740(Q-41,Q-49) in 3 month- Sheer Hardwork, nothing else!

<p>I am ecstatic that finally I am done with my GMAT and did pretty well on it. Now I should be competitive for most of the programs that I am targeting. These forums here have been very helpful and I thought that i'd share here a bit about my GMAT experience so that future test-takers can benefit.</p>

<p>My background and why an MBA
A very typical profile. A guy bored with my IT job, working as a TL and wondering what the hell am I doing with my life. I have always envisioned myself doing something larger than myself and not being a slave to the next paycheque but somehow I feel I am stuck in a rut here where my life has only two destinations- my home and my nonsensical work at office.
I don’t know whether an MBA will help me figure out my calling in life but what I definitely know is that it will open up those opportunities for me that are not available right now. In fact ,right now the only opportunity that I see is switching my job which is like a dead end in itself.</p>

<p>Anyway, more on that topic later, let’s come back to the topic about the GMAT. I decided to apply for fall 2014 intake and the first step to achieve this target was to take the GMAT. I have always felt quite strong on Quant and fairly, if not very, strong on verbal. I thought that achieving a 99th percentile on the GMAT would be a great fete if I could achieve it and I kicked off my journey!</p>

<p>The resources I used:
I used the following books
Verbal-Aristotle SC, CR and RC Grails
Quant- Manhattan Quant Strategy Guides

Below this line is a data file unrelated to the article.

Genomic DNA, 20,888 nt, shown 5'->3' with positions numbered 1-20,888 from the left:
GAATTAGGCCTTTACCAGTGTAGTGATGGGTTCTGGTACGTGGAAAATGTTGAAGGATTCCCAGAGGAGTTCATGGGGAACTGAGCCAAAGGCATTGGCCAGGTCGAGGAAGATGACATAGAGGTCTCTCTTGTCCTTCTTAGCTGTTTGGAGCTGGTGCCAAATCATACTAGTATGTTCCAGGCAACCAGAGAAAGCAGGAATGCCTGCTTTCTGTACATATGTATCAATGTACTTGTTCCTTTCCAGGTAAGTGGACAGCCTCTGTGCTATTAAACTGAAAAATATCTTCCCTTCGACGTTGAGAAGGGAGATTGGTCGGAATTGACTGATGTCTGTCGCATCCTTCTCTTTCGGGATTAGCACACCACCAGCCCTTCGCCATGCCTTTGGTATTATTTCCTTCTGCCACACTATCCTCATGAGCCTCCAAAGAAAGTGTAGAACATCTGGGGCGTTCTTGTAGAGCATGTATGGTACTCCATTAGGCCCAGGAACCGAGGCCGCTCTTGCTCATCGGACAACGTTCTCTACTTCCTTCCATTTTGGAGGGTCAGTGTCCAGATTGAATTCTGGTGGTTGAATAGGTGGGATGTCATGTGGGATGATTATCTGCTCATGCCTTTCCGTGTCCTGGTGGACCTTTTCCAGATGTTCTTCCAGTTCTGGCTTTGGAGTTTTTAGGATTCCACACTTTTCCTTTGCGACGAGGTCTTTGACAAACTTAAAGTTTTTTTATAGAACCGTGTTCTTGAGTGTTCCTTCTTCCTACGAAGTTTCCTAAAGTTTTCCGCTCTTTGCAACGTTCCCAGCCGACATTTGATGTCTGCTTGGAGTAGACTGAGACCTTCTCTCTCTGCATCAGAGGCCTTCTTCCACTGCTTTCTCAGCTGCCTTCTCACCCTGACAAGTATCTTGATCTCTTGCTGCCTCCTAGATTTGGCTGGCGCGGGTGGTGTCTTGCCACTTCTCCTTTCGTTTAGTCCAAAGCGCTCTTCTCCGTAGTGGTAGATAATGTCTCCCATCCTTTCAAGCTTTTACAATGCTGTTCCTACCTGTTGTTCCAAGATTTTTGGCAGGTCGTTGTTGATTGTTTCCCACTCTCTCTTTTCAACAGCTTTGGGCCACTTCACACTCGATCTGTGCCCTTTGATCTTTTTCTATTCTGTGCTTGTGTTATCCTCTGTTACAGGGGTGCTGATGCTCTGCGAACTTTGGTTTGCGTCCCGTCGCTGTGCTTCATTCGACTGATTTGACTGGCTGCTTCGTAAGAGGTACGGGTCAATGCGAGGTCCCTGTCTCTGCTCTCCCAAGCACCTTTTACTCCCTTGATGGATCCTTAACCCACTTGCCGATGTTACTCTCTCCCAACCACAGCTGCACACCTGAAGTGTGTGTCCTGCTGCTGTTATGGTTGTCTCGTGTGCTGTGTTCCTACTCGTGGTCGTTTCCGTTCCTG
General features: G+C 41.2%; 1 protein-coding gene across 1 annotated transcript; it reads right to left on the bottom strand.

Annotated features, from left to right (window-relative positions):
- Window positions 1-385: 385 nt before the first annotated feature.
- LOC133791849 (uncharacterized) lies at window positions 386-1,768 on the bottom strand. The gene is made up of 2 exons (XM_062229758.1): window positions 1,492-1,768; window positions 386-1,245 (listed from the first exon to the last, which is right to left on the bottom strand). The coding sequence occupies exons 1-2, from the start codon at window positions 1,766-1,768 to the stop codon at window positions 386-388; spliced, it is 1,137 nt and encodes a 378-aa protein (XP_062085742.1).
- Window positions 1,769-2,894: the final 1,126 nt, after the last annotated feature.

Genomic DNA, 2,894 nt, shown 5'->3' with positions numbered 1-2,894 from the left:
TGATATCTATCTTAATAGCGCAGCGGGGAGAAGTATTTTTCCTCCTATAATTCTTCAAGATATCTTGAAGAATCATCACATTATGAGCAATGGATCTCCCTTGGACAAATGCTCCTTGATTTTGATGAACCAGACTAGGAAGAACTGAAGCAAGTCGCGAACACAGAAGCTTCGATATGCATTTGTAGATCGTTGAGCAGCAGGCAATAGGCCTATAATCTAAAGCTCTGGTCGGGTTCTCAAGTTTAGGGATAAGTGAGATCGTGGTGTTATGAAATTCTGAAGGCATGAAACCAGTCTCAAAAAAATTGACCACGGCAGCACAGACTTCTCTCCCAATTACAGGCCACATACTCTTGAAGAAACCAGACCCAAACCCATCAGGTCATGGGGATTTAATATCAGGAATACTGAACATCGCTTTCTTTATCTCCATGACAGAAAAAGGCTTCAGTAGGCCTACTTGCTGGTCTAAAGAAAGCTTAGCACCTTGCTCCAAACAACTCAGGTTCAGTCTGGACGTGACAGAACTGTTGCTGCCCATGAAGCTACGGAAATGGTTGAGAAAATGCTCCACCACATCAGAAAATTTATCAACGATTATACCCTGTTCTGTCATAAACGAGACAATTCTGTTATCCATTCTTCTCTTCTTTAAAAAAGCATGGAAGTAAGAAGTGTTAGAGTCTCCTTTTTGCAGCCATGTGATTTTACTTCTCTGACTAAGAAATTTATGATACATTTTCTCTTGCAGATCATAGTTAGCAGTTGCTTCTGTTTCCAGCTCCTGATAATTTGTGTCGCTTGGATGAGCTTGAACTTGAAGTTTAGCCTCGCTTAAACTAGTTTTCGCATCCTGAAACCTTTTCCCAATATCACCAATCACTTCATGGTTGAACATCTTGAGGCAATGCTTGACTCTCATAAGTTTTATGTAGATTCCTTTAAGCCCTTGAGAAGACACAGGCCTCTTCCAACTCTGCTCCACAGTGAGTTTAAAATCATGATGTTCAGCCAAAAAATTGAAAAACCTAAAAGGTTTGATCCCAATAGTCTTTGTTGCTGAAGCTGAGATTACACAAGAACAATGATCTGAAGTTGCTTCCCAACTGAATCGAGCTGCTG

CATs- ManhattanGMAT 6 CATs</p>

<p>How I prepared
I prepared for a total of 3 months. I really wanted to ensure that I finish my GMAT by 15th August so that it becomes easier for me to prepare my application and submit it in R1 for my target schools!</p>

<p>I firstly worked through all the verbal grail books as verbal was one area in which I was relatively weaker . The way I studied is that I would start with a chapter, go through the concepts and then would do the practice problems at the end of the book that tested on that particular concept.
Doing this really helps as you are able to build a solid foundation in one particular area and then move on to the next. </p>

<p>After I was done with the concepts and practice problems in the grail books, I moved on to the OG questions. I didn’t want to use the OG questions while learning the concepts because then I wouldn’t be able to get the maximum benefit from them.
Quant was not much my focus area as I felt confident in quant but still I wanted to capitalize on this and take my score to 51 so that even if something bad happens on verbal section on the actual GMAT, I’d be safely able to cross the 730 mark! </p>

<p>The Big day</p>

<p>It was not exactly a smooth sailing on Math. Since I had not prepared much for P&C, I was quite startled to see the first question as a P&C question. It took me around 4 minutes to do the question and I ended up becoming a little nervous that I have wasted a lot of time. I made up for the lost time in the subsequent questions and finished the quant section on time. The verbal section also went well and surprisingly I ended up finishing it with a minute to go! I was quite pleased with the score that appeared on the screen after the test !</p>

<p>Key learnings:
•A lot of people directly start practicing questions which I think is a bad strategy.Firstly build a strong foundations by working on your concepts and once your concepts are strong enough, then you can focus on practicing questions.
•Keep on visiting the online forums to stay motivated. Believe me motivation is the key.
•Spend a good amount of time in analyzing questions that you practice. Practicing more questions doesn’t help; analysis does!
•Take at least 8 full length CATs. It will help you on time management
•Don’t take the GMAT if you are not ready for it. I postponed my GMAT once because I knew that I will not hit my target score and I certainly didn’t want to get demotivated by taking the GMAT once and screwing it up!</p>

On average how many hours did you study in a week?

Approximately 12-15 hours per week was what i was pulling off. I think this is enough